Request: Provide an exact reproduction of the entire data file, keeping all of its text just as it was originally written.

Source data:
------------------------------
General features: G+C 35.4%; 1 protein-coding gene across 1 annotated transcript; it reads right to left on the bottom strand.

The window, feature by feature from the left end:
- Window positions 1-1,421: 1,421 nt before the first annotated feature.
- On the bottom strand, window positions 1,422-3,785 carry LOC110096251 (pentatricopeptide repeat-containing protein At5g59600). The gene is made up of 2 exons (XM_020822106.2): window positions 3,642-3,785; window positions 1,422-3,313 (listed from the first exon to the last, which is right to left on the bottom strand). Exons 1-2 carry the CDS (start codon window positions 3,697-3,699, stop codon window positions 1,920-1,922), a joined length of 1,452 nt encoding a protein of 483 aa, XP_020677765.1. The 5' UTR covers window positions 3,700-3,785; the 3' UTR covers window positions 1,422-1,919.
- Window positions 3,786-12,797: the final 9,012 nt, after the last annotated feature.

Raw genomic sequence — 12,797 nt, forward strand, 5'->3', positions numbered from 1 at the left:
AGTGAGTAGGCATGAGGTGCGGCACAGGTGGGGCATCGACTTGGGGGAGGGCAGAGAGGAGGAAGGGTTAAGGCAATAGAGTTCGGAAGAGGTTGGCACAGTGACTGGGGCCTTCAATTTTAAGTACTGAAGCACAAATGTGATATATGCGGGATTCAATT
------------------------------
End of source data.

General features: G+C 35.4%; 1 protein-coding gene across 1 annotated transcript; it reads right to left on the bottom strand.

The window, feature by feature from the left end:
- Window positions 1-1,421: 1,421 nt before the first annotated feature.
- On the bottom strand, window positions 1,422-3,785 carry LOC110096251 (pentatricopeptide repeat-containing protein At5g59600). The gene is made up of 2 exons (XM_020822106.2): window positions 3,642-3,785; window positions 1,422-3,313 (listed from the first exon to the last, which is right to left on the bottom strand). Exons 1-2 carry the CDS (start codon window positions 3,697-3,699, stop codon window positions 1,920-1,922), a joined length of 1,452 nt encoding a protein of 483 aa, XP_020677765.1. The 5' UTR covers window positions 3,700-3,785; the 3' UTR covers window positions 1,422-1,919.
- Window positions 3,786-12,797: the final 9,012 nt, after the last annotated feature.

Raw genomic sequence — 12,797 nt, forward strand, 5'->3', positions numbered from 1 at the left:
AGTGAGTAGGCATGAGGTGCGGCACAGGTGGGGCATCGACTTGGGGGAGGGCAGAGAGGAGGAAGGGTTAAGGCAATAGAGTTCGGAAGAGGTTGGCACAGTGACTGGGGCCTTCAATTTTAAGTACTGAAGCACAAATGTGATATATGCGGGATTCAATT